First of all you have to configure your Windows 2008 R2 System as you want e.g implement NLB etc…
1 – Run SharePoint Installer and install Prerequisites
If you don’t see the bellow Prerequisite (SQL 2008 R2 Services SharePoint Add-in) you will have to run the Prerequisite Installer 2 Times, I don’t know why this happen in some Farms
Installing SharePoint Server
1 – Provide you CAL and Choose Locations for setup files
2 – Installation Process Dialog
3 – Don’t run “SharePoint 2010 Products Configuration Wizard”, unmark that option and close
4 – Install your Language Pack, in my case Portuguese; once again don’t run the Wizard
5 – Install SharePoint 2010 SP1
6 – Install your Language Pack SP1
7 – Run the “SharePoint 2010 Products Configuration Wizard”
8 – Provide your information below
You can’t use LOCAL Windows Account’s bellow; you must provide an AD Account with permissions over SharePoint and SQL Server (dbcreator + securityadmin). In order to use local account’s see this workaround, GO
9 – Choose your farm Passphare, It’s very important that you keep it because if not, you will not be able to add servers to the FARM
Forgot your Passphare?
Go to Start > All Programs > Microsoft SharePoint 2010 Products > SharePoint 2010 Management Shell and right click to run as administrator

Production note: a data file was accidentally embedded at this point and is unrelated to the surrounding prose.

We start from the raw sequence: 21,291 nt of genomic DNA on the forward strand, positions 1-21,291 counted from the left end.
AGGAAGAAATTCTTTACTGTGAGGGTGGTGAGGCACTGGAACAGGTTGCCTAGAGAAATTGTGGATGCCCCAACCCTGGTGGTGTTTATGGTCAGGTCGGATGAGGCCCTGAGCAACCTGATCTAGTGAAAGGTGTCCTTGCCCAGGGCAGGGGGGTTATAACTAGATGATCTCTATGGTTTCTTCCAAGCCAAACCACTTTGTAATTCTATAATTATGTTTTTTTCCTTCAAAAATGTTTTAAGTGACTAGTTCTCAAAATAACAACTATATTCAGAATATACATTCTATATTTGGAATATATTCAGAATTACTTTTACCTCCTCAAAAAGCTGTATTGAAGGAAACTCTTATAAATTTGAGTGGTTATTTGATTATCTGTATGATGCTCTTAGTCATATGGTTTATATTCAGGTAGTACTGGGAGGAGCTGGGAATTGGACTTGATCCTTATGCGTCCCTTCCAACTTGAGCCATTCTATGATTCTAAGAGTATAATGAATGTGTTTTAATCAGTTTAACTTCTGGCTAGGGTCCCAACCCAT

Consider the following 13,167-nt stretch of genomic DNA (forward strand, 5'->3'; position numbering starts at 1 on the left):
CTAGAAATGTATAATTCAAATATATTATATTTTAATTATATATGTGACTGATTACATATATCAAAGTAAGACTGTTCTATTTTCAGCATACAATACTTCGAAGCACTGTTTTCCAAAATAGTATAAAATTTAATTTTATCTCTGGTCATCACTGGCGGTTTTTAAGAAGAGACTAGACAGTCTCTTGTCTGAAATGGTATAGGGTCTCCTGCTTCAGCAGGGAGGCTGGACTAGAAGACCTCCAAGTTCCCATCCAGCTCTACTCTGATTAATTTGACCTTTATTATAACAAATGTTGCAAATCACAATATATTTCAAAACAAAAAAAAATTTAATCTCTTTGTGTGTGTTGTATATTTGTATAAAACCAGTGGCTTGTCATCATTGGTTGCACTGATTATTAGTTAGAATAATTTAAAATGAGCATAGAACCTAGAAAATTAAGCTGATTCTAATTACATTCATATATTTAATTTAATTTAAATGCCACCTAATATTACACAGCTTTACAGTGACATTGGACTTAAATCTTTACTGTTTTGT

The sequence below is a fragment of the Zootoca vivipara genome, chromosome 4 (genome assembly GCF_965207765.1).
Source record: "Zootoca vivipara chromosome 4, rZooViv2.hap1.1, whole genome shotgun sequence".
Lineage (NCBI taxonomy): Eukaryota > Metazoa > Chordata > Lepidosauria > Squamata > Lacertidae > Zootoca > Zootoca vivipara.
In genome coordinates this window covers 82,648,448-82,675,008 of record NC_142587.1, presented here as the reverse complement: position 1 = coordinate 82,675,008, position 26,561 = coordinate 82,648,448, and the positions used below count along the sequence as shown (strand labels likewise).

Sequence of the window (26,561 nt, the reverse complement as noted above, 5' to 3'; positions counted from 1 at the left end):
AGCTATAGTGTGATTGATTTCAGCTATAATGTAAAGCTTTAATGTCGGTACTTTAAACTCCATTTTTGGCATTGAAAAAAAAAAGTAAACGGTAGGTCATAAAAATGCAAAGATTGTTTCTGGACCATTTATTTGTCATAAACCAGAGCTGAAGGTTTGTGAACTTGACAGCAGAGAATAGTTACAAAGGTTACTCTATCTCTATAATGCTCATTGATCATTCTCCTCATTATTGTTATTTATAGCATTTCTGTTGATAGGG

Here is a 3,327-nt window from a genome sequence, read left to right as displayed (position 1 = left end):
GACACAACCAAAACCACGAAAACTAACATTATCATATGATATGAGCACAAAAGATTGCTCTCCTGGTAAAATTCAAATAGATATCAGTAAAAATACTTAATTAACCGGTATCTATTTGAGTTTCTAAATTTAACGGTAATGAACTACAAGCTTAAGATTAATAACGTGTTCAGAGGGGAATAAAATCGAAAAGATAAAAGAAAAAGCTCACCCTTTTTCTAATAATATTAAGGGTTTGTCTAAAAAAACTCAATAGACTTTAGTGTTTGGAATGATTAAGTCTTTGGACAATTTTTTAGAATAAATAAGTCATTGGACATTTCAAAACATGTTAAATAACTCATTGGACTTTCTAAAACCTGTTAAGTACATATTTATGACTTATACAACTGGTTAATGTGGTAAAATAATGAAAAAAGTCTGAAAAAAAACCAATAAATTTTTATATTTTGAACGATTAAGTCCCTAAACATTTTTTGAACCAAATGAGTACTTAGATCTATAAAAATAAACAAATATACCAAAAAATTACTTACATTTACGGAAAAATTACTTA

$passphrase = ConvertTo-SecureString -asPlainText –Force
You will be prompted to input a new passphrase in plain text.
Set-SPPassPhrase -PassPhrase $passphrase –Confirm
10 – Finally choose PORT for the Central Administration Application and authentication provider, if you have a small farm leave NTLM
NT LAN Manager (NTLM) is the default protocol type when Integrated Windows authentication is selected. This protocol takes advantage of a three-part challenge-response sequence to authenticate clients. For more information about NTLM, see Microsoft NTLM(http://go.microsoft.com/fwlink/?LinkId=196643).
The Kerberos protocol is a more secure protocol that supports ticketing authentication. A Kerberos authentication server grants a ticket in response to a client computer authentication request, if the request contains valid user credentials and a valid Service Principal Name (SPN). The client computer then uses the ticket to access network resources. To enable Kerberos authentication, the client and server computers must have a trusted connection to the domain Key Distribution Center (KDC). The KDC distributes shared secret keys to enable encryption. The client and server computers must also be able to access Active Directory services. For Active Directory, the forest root domain is the center of Kerberos authentication referrals. For more information about the Kerberos protocol, see How the Kerberos Version 5 Authentication Protocol Works (http://go.microsoft.com/fwlink/?LinkId=196644) and Microsoft Kerberos. (http://go.microsoft.com/fwlink/?LinkId=196645)
Nice blog post.
sort this out please